Burly arms crossed and cold eyes fixed
Upon the wanderer’s organ.
“Take that out in front of my wife,”
They said, usually with knives in hand,
“and we’ll take care of you for good.”
This did not always stop Gerard,
Though he found more danger than joy.
He traveled to the big city –
Lost in the thronging multitudes
Gerard plied his trade unpunished.
Yet, no man can stop the sunrise.
And a decade passes quickly.
It is ev’ry man’s lot to age,
And Gerard was no exception.
In his soul, he felt a pining –
Small at first, but it grew slowly.
He started to yearn for something –
A roof over his head, a chair,
A hearth with a blazing fire,
A wife tending him, and also
Children for him to teach and love.
He sat in a tavern, amazed –
His organ began to bore him.
The endless parade of women
Had become dull and tiresome.
Mothers, daughters, sisters, and wives –
Their faces blended into one
One that was un attainable,
The one that would make him happy.
She would love him for who he was,
Instead of the gift he possessed.
A girl walked into the tavern
She had a cute smile and short hair,
She was quite young and beautiful.
In her possession was a box
Which was rather tiny and plain.
As she walked across the tavern,
All of the men stared at her box.
Gerard asked the man next to him,
“Who is the girl with that small box?”
The man laughed and smiled toothlessly,
“That is Helen, and she is great.”
“What does she do that is so great?”
“Just watch and listen, and you’ll see.”
Helen sat on a tall barstool,
The box in between her long legs.
She smiled coyly at all the men,
And each one watched in rapt silence
As she produced a curving crank
Out of the valley of her breasts.
She held it up for all to see,
And lowered it towards the small box.
The curved crank slid into a hole.
With swift, smooth motions she turned it.
The tempo quickened, and then noise!
A glorious sound filled the room,
Chasing away the dark and gloom.
Suddenly, Gerard realized –
Helen was the woman for him.
She continued to turn the crank,
As men laid down money for her.
She gave each man a small cheek peck
Gerard stood in line like the rest,
Put down his money before her,
And accepting her tender kiss.
He expected a reaction,
But she just smiled and turned her crank.
Gerard came back each afternoon,
Wondering what he should ask her.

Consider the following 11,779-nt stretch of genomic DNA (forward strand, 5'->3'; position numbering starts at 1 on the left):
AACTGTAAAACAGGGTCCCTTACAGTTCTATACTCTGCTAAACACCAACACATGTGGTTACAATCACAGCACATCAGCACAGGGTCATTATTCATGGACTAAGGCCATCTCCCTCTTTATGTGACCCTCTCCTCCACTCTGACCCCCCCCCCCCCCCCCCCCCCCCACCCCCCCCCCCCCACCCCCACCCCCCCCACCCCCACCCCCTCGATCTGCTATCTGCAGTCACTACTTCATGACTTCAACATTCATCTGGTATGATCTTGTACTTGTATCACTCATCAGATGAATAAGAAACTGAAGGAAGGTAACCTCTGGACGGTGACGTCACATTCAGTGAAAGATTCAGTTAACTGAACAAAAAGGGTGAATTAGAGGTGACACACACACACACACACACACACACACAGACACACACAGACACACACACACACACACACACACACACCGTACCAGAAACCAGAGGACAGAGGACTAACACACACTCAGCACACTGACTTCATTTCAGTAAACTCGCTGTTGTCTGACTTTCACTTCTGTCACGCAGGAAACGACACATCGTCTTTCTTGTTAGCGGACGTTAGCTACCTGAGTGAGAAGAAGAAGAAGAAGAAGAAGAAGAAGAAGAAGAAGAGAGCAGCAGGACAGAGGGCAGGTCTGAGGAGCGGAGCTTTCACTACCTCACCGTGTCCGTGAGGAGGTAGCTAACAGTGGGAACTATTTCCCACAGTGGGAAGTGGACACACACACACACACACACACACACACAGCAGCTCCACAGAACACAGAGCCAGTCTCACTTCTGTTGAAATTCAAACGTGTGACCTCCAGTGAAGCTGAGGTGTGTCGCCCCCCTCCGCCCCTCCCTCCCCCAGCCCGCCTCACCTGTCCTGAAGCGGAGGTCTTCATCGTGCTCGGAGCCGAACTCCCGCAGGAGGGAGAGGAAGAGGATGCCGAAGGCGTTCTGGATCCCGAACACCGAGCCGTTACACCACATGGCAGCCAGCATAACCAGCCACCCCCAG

He wasn’t used to such a girl –
She would smile and take his money
Then respond with a tiny kiss
Gerard wanted to be wanted
He concocted a special plan.
One the next day she would arrive,
She would start playing like normal
And then Gerard would interfere
He would show her his great organ,
Show her how impressive it was;
She was sure to fall in love then.
They could make music together.
However, when he tried his plan
Helen just laughed and shook her head.
“What woman needs a man,” she said,
“To make music for her,” she laughed,
“When she can make her own music,
Just by turning her tiny crank.”
Ev’ryone in the tavern laughed
They elbowed each other and joked,
All at the expense of Gerard.
He wondered about a new plot
He followed her home one dark night
Though the city’s twisting alleys,
Until she disappeared into
A small hovel beside a store
The store was shuttered for the night,
But her small hovel had no door.
A snake lays still to watch its prey,
Striking in a single, swift blow.
Gerard dove into the hovel,
To see Helen, naked, waiting,
Her hands clutching her tiny box.
“I knew you were following me”
Gerard stopped where he stood, puzzled.
“All I need to do is call out,
And my father will use his knife
To cut out your still beating heart.”
Gerard considered retreating
But before he could take a step
Helen said, “I can still call out.”
She stepped towards Gerard and grinned.
Monsieur Canard was awakened
Startled by a familiar sound.
It was the strange moaning again
He turned and found his wife in bed
Relieved, he let out a great sigh
The sound was loud and very close
The store was shuttered for the night,
And the sound seemed to emanate
From the apartment next to it
Where his adopted daughter lived
But he turned and went back to sleep
“It is probably just Helen,”
He said, letting out a huge yawn,
“She does take after her father.”